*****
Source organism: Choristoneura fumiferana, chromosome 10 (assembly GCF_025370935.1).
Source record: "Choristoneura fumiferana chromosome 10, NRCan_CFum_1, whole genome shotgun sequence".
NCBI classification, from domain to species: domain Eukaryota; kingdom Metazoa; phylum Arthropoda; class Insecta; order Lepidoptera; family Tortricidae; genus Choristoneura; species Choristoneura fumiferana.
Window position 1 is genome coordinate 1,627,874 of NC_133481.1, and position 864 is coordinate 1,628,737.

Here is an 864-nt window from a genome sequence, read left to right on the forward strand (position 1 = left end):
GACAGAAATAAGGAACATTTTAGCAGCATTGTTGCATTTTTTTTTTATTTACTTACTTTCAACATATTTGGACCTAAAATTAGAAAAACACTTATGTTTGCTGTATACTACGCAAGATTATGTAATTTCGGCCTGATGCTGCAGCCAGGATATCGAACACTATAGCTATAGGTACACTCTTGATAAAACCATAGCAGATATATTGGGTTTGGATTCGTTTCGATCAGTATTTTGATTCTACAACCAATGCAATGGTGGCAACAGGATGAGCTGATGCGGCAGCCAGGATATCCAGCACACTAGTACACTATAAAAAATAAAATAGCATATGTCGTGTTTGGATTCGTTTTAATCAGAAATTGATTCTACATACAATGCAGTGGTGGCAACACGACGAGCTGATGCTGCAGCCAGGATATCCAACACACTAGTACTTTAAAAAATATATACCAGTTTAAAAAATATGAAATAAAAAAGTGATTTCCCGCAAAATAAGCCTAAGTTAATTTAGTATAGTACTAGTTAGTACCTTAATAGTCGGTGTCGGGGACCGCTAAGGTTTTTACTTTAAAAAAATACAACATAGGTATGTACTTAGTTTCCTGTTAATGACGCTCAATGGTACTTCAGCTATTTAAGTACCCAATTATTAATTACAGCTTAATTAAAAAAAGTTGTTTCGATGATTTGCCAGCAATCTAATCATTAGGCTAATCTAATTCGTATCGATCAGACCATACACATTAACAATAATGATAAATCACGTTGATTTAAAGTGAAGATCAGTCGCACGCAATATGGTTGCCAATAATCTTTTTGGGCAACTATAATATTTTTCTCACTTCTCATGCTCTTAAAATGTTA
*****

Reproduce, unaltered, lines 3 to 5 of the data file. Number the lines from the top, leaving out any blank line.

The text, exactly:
NCBI classification, from domain to species: domain Eukaryota; kingdom Metazoa; phylum Arthropoda; class Insecta; order Lepidoptera; family Tortricidae; genus Choristoneura; species Choristoneura fumiferana.
Window position 1 is genome coordinate 1,627,874 of NC_133481.1, and position 864 is coordinate 1,628,737.

Here is an 864-nt window from a genome sequence, read left to right on the forward strand (position 1 = left end):